[0488] FIG. 31 may be used to illustrated yet other preferred embodiments of the invention. The region of the well below the lower wiper plug assembly 6920 is designated by element 6802. The annular region of the well between the lower wiper plug assembly 6920 and the inflatable packer 7900 is designated by element 6804. The annular region of the well above the inflatable packer has already been designated by numeral 7726. In another preferred embodiment of the invention, the PCP may be used to pump fluids from region 6802 to region 6804. In this embodiment, valve 7832 is closed and the inflatable packer 7900 is in its uninflated state that is shown by the solid line in FIG. 31. In this embodiment, hydrocarbons produced from the well will be pumped to the surface through region 7726 of the well. In this case, the EHCU will heat the hydrocarbons to prevent any build up of wax, hydrates, or other blockage substances in the well. In yet another preferred embodiment of the invention, valve 7830 may also be left open, and in such case produced hydrocarbons would not only flow through region 7726 to the surface but also within the EHCU 7728 to the surface.

[0489] In FIG. 32, all the elements have been described except elements 7723, 7725, 7764, 7842, 7862, 7924, 8000, and 8010. In FIG. 32, there is no wireline within the Electrically Heated Composite Umbilical ("EHCU") 7725. In FIG. 32, an Electric Flowline Immersion Heater Assembly ("EFIHA") is generally shown as numeral 7723 having an Electrically Heated Composite Umbilical ("EHCU") 7725 that is conveyed into steel flowline 6782. Tubing Termination Assembly 7780 has threads 7800 that mate to the threaded end 7764 of EHCU 7725. Element 7924 in FIG. 32 generally designates the Smart Shuttle Conveyed Electric Flowline Immersion Heater Assembly ("SSCEFIHA") disposed within the flowline 6782.

[0490] The EHCU 7725 possesses electrical heater wires, power cables, any hydraulic tubes, fiber-optic cables, etc. within the wall thickness of the EHCU. The wall thickness of the EHCU is defined by the legend "WT(EHCU)", although that legend is not shown in FIG. 32 for the purposes of simplicity. Assembly 8000 provides means to pass the heater wires, power cables, any hydraulic cables, fiber-optic cables, etc. from within the wall thickness of the EHCU to jumper 8010 that connects to connector 7842 that in turn mates to connector 7862.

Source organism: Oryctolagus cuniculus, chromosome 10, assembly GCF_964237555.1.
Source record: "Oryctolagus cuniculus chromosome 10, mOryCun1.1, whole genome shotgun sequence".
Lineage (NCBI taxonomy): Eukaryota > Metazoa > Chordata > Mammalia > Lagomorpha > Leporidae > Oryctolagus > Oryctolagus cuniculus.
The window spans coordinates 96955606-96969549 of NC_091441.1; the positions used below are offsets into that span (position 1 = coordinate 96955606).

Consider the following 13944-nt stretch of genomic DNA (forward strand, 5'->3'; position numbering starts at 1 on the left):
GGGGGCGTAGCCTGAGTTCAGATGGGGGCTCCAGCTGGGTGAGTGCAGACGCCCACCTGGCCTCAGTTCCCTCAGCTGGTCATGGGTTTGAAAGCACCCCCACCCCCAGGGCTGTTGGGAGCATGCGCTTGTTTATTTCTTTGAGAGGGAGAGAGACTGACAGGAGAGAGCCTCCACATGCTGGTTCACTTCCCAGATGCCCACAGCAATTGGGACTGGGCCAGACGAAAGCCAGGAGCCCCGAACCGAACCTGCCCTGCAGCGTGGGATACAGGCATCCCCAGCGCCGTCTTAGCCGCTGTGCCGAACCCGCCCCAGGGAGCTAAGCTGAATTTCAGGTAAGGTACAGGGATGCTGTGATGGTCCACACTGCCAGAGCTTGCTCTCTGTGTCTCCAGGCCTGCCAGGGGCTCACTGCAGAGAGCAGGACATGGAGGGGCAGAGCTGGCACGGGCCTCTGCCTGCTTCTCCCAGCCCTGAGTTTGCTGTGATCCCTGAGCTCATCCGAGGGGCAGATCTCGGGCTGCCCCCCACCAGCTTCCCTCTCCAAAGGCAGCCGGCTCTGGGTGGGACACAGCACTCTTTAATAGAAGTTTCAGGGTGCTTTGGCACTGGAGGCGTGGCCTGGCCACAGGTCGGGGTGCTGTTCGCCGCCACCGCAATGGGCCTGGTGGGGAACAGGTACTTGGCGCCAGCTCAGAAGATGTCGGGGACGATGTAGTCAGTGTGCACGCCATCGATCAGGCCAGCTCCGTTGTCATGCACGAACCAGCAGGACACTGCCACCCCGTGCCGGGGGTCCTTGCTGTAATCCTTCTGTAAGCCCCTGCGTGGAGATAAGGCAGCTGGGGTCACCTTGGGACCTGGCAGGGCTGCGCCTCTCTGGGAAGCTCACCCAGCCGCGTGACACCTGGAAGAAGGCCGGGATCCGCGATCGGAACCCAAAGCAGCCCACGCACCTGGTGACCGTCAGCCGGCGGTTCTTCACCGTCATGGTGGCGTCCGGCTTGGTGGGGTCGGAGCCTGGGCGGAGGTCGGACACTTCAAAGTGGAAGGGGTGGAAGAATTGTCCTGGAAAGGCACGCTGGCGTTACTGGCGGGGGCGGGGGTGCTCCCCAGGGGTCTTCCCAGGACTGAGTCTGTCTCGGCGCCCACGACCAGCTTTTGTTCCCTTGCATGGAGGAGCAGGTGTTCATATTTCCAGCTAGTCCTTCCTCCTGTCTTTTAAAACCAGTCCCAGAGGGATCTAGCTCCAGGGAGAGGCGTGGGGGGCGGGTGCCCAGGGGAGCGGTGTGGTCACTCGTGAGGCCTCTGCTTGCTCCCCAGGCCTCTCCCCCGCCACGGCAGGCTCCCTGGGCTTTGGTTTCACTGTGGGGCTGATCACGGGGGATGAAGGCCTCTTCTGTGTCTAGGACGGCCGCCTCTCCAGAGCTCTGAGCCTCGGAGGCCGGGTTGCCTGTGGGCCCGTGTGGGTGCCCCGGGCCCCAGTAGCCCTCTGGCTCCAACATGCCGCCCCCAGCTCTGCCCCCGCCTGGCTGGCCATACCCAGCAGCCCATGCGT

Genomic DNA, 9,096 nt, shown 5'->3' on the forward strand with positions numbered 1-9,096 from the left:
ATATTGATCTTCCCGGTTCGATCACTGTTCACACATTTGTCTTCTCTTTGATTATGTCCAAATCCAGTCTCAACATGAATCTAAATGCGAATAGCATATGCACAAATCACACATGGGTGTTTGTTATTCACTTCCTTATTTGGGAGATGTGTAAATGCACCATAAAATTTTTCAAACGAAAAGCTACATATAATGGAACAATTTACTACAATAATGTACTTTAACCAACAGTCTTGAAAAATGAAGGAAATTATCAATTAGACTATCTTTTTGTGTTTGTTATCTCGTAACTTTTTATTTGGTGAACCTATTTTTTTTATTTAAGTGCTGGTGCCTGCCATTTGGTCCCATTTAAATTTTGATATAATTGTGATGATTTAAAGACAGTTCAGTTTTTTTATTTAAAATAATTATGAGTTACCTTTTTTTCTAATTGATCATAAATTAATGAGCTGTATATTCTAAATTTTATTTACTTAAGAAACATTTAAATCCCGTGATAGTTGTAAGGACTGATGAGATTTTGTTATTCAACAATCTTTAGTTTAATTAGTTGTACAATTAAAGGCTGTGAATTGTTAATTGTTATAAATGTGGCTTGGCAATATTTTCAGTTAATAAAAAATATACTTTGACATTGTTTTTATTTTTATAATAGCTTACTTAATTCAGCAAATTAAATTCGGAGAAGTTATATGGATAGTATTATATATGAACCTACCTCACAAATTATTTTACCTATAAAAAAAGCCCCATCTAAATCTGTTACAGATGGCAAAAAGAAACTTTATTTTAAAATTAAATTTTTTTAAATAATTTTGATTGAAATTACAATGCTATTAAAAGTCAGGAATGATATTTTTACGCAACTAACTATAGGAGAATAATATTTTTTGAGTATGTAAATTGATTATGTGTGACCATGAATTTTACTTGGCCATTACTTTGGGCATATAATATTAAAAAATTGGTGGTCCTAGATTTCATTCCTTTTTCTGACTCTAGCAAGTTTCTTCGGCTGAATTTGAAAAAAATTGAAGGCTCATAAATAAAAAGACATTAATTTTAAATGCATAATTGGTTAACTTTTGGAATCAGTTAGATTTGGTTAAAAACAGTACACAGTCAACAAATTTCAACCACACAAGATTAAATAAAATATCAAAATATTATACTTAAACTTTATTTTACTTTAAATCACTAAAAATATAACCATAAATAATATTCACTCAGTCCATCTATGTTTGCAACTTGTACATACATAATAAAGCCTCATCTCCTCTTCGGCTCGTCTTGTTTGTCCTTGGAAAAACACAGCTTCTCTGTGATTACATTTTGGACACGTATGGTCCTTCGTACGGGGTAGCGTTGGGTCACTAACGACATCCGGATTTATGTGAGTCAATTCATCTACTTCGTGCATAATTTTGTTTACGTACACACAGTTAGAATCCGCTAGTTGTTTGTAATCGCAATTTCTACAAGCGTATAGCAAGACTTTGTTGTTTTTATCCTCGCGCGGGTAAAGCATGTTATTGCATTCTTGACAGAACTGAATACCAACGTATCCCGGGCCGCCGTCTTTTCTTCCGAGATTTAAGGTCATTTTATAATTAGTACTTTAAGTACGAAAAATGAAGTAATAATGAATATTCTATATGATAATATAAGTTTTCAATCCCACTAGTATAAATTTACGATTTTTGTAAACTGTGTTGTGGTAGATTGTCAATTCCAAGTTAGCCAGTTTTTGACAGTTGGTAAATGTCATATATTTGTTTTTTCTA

[0491] In FIG. 32, the Smart Shuttle is comprised of the Progressing Cavity Pump 6800 and the wiper plug assembly 6920. In one mode of operation of a preferred embodiment, fluid is pumped from the bottom side of the wiper plug assembly to the top side of the wiper plug assembly, and with expandable packer 7900 in the collapsed position shown in FIG. 32, the Smart Shuttle will convey the Electric Flowline Immersion Heater Assembly ("EFIHA") 7723 down into flowline 6782 (provided valve 7832 is open, and valves 6980 and 7000 are closed).

[0492] FIG. 33 is similar to FIG. 32, except here, expandable packer 7900, is in its extended position and makes contact with the interior wall of the flowline that is shown by the expanded solid line that is shaded. In this case, fluid pressure P provided to annular region 7726 by pumps located on the host (such as a floating platform), provide a net downward force on the assembly shown in FIG. 33. There are several different modes of operation that amount to different preferred embodiments of the invention.

[0493] In a first preferred embodiment, the Progressive Cavity Pump is turned on, valves 6980 and 7000 are closed, and valve 7832 is open. Here, the volume pumped by the Progressive Cavity Pump is .DELTA.V2 is equal to .DELTA.V3. Further, the volume pumped .DELTA.V3 is equal to the fluid displaced in the flowline during the downward travel of the apparatus shown in FIG. 33. Therefore, if any potion of the flowline is open to a reservoirs, or other source of fluid, below the apparatus shown in FIG. 33 (in region 6802), no fluid will be forced into those reservoirs, or other sources of fluid due to the downward motion of that apparatus. In another embodiment of the invention, the volume pumped by the Progressive Cavity Pump .DELTA.V2 is always equal to, or greater than .DELTA.V3. In yet another embodiment of the invention, the volume pumped by the Progressive Cavity Pump is .DELTA.V2 is substantially equal to .DELTA.V3. Many other variants of this preferred embodiment are possible. This particular method of conveyance of coiled tubings into cased wellbores was substantially described on page 67, lines 53-67, and on page 68, lines 1-4, of U.S. Pat. No. 6,387,946 B1.